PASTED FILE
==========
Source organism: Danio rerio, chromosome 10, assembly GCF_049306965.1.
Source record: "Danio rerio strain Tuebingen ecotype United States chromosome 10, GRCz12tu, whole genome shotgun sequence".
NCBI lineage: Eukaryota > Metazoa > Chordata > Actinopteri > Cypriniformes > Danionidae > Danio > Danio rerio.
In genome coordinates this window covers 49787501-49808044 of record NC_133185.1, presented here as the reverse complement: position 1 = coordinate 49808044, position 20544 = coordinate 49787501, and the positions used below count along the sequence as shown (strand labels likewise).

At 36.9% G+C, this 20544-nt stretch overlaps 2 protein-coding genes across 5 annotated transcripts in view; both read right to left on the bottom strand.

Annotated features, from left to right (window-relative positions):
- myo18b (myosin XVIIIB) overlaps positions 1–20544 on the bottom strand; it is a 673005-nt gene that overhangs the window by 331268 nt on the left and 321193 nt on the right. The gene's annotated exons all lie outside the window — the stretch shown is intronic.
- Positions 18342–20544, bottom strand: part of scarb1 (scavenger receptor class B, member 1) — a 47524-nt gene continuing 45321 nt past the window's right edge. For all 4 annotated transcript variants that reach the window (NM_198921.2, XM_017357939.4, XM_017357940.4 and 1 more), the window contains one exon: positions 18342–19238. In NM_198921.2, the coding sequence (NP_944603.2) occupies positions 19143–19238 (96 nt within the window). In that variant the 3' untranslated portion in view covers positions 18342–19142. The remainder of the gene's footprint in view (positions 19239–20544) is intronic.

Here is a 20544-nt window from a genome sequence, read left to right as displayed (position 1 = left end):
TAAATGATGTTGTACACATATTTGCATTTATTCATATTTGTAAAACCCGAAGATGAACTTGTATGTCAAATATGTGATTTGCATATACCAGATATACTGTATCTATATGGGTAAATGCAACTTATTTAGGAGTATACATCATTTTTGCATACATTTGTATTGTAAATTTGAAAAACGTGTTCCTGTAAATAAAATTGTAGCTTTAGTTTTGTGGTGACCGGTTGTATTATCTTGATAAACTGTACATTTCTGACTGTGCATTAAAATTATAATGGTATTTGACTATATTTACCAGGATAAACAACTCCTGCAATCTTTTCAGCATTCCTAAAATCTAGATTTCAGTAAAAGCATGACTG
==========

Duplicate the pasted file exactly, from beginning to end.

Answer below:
Source organism: Danio rerio, chromosome 10, assembly GCF_049306965.1.
Source record: "Danio rerio strain Tuebingen ecotype United States chromosome 10, GRCz12tu, whole genome shotgun sequence".
NCBI lineage: Eukaryota > Metazoa > Chordata > Actinopteri > Cypriniformes > Danionidae > Danio > Danio rerio.
In genome coordinates this window covers 49787501-49808044 of record NC_133185.1, presented here as the reverse complement: position 1 = coordinate 49808044, position 20544 = coordinate 49787501, and the positions used below count along the sequence as shown (strand labels likewise).

At 36.9% G+C, this 20544-nt stretch overlaps 2 protein-coding genes across 5 annotated transcripts in view; both read right to left on the bottom strand.

Annotated features, from left to right (window-relative positions):
- myo18b (myosin XVIIIB) overlaps positions 1–20544 on the bottom strand; it is a 673005-nt gene that overhangs the window by 331268 nt on the left and 321193 nt on the right. The gene's annotated exons all lie outside the window — the stretch shown is intronic.
- Positions 18342–20544, bottom strand: part of scarb1 (scavenger receptor class B, member 1) — a 47524-nt gene continuing 45321 nt past the window's right edge. For all 4 annotated transcript variants that reach the window (NM_198921.2, XM_017357939.4, XM_017357940.4 and 1 more), the window contains one exon: positions 18342–19238. In NM_198921.2, the coding sequence (NP_944603.2) occupies positions 19143–19238 (96 nt within the window). In that variant the 3' untranslated portion in view covers positions 18342–19142. The remainder of the gene's footprint in view (positions 19239–20544) is intronic.

Here is a 20544-nt window from a genome sequence, read left to right as displayed (position 1 = left end):
TAAATGATGTTGTACACATATTTGCATTTATTCATATTTGTAAAACCCGAAGATGAACTTGTATGTCAAATATGTGATTTGCATATACCAGATATACTGTATCTATATGGGTAAATGCAACTTATTTAGGAGTATACATCATTTTTGCATACATTTGTATTGTAAATTTGAAAAACGTGTTCCTGTAAATAAAATTGTAGCTTTAGTTTTGTGGTGACCGGTTGTATTATCTTGATAAACTGTACATTTCTGACTGTGCATTAAAATTATAATGGTATTTGACTATATTTACCAGGATAAACAACTCCTGCAATCTTTTCAGCATTCCTAAAATCTAGATTTCAGTAAAAGCATGACTG